The atlas is not cheap. The publisher’s price is $200, and Amazon lists it for $169. Is it worth it? Volume one is quite impressive, but $169 is a stretch. My initial instinct was to set aside the second volume for later because it contains “Tables and Indexes.” I assumed “Tables and Indexes” would amount to lots of boring text giving statistics and other data. But when I cracked the cover on volume two, I realized that boy, had I got it wrong. Of the 464 pages, only about 45 page are black-and-white text. It turns out volume two is page after page after page of remarkable full-color plans, diagrams, and maps. Below is a short video in which I flip through some pages to give an idea of the content. You really have to hold it in your hands. After this, the price tag started to make more sense.
I am not a scholar of Rome, but I highly suspect that if your interest in the city goes deeper than the surface, then this two-volume set is a must-have. If you do not fit that description, then you will still probably want to encourage your library to get a copy.
On my last trip to the Middle East, I was able to spend some time in London at the British Museum. At the bookshop inside the museum, I discovered a guidebook to the museum. It is not new, but it was new to me. The book is entitled Through the British Museum with the Bible, and if you are planning to spend time in the British Museum anytime soon, I highly recommend this guide. The British Museum is awesomely vast, and you could get lost in it for days. This guide (and others like it) will help you get more out of your time there, and make sure you do not miss the important stuff.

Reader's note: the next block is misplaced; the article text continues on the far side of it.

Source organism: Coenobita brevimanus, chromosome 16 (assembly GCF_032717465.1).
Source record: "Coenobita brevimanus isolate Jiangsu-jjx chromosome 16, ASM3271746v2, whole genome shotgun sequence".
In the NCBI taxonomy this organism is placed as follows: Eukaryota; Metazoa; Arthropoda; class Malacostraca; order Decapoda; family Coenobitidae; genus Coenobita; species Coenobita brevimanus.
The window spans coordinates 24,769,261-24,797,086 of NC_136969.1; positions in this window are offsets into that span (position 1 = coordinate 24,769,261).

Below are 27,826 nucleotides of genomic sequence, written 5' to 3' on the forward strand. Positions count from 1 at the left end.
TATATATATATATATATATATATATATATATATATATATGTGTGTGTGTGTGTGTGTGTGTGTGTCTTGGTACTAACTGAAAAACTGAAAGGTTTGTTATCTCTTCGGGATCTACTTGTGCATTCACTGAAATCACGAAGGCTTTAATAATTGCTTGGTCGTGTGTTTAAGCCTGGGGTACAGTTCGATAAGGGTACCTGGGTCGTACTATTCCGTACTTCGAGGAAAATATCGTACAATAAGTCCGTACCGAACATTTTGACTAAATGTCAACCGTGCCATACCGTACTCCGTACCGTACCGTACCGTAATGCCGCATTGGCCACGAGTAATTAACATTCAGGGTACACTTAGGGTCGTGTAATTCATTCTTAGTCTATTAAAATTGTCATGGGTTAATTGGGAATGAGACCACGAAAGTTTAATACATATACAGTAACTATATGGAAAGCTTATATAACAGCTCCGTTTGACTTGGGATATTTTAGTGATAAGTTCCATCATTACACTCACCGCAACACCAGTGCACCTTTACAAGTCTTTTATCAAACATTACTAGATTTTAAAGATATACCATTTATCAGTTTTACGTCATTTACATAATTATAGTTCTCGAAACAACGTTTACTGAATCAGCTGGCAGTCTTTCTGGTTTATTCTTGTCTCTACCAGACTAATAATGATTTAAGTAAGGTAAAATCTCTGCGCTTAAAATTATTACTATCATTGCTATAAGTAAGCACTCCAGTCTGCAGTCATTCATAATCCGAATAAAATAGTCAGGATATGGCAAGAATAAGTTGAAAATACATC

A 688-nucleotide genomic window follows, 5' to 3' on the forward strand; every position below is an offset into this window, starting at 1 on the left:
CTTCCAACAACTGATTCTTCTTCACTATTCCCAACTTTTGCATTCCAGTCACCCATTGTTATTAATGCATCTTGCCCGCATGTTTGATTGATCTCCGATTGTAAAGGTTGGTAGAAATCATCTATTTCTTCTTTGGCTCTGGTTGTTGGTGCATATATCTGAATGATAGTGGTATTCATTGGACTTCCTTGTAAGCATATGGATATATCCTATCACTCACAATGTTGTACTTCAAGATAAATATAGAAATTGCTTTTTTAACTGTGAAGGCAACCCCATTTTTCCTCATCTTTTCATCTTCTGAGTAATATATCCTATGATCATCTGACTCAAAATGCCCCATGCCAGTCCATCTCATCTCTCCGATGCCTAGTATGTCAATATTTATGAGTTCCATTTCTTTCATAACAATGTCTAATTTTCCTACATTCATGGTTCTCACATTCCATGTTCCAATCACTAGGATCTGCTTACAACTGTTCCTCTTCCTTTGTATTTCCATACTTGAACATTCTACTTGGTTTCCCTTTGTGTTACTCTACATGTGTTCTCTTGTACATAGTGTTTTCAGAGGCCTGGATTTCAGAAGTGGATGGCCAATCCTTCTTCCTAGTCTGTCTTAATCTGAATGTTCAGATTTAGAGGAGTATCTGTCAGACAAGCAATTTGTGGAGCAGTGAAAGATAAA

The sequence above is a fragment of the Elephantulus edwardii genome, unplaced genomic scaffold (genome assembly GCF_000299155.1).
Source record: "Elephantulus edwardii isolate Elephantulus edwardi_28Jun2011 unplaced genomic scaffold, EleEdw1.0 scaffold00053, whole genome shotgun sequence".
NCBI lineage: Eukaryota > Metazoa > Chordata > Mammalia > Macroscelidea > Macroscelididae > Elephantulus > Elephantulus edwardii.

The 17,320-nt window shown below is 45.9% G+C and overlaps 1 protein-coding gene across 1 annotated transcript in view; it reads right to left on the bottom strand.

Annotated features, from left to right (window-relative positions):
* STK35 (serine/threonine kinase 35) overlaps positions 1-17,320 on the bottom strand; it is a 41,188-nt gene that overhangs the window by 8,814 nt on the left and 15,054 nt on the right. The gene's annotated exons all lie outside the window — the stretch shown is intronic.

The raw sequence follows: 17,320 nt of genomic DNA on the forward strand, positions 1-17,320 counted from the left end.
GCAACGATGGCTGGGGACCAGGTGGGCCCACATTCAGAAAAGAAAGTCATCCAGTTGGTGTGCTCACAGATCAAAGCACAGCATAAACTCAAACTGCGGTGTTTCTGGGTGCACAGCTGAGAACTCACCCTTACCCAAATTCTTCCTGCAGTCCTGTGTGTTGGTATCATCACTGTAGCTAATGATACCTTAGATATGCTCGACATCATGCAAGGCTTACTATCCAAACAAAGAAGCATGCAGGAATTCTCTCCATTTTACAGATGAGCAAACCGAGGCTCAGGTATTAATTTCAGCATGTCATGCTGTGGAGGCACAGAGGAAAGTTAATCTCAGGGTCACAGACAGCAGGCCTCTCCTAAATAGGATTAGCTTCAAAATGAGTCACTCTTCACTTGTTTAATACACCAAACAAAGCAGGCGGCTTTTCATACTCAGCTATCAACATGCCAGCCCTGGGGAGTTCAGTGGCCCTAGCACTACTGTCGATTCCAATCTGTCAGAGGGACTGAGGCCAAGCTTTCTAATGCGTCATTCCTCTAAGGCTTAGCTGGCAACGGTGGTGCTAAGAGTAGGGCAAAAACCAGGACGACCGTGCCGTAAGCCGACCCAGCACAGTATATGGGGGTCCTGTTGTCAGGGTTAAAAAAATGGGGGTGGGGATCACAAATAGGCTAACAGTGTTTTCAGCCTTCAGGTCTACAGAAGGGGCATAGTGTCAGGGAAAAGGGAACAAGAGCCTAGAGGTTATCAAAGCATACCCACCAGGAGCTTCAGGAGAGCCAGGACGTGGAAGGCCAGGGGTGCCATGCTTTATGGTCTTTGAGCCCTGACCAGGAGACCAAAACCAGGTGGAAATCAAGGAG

What do I like about this guidebook? First, unlike other Bible guides for the British Museum, this one is actually the correct size for a guidebook. That is to say, it easily fits in a pocket so that you can have it with you while remaining hands-free. It is also written as a guidebook, providing such information as (1) the gallery and display case where an object is located, (2) brief but sufficient descriptions to understand the object and how it connects to the Bible, and (3) a photo of the object which helps in locating it quickly.
Second, Through the British Museum with the Bible covers a larger number of objects than the other two guides by Mitchell and Masters, listed below. This means it should be useful for more than a single day at the museum.
The other two guides mentioned above are:
(1) T. C. Mitchell’s The Bible in the British Museum: Interpreting the Evidence (2004). This book covers 72 objects in the British Museum. It is slightly heavier with text, and might be better read before and after your visit to the museum. In my opinion, it is too much reading to do while you are actually in the museum.
(2) Peter Masters’ Heritage of Evidence in the British Museum, 2nd edition (2016). [I am told the 2nd edition reflects changes in gallery and case numbers as the museum has rotated objects, but is essentially the same content as the 1st edition (2004).] This is a very good guidebook as well.
As I was preparing this blog post, I discovered there is a long history of writing books that relate objects in the British Museum to the text of the Bible. Some of these earlier books can be found online for free.
Kitchin, James George. 1890 The Bible Student in the British Museum: A Descriptive Guide to the Principal Antiquities Which Illustrate and Confirm the Sacred History. London: Cassell & Co.
Kinns, Samuel. 1891 Graven in the Rock, or, The Historical Accuracy of the Bible Confirmed by Reference to the Assyrian and Egyptian Monuments in the British Museum and Elsewhere. London: Cassell & Co.
Habershon, Ada R. 1909 The Bible and the British Museum. London: Morgan and Scott.
Jannaway, Frank G. 1922 The British Museum With Bible In Hand. London: Sampson, Low, Marston & Co.
The BiblePlaces Blog provides updates and analysis of the latest in biblical archaeology, history, and geography. Unless otherwise noted, the posts are written by Todd Bolen, PhD, Professor of Biblical Studies at The Master’s University.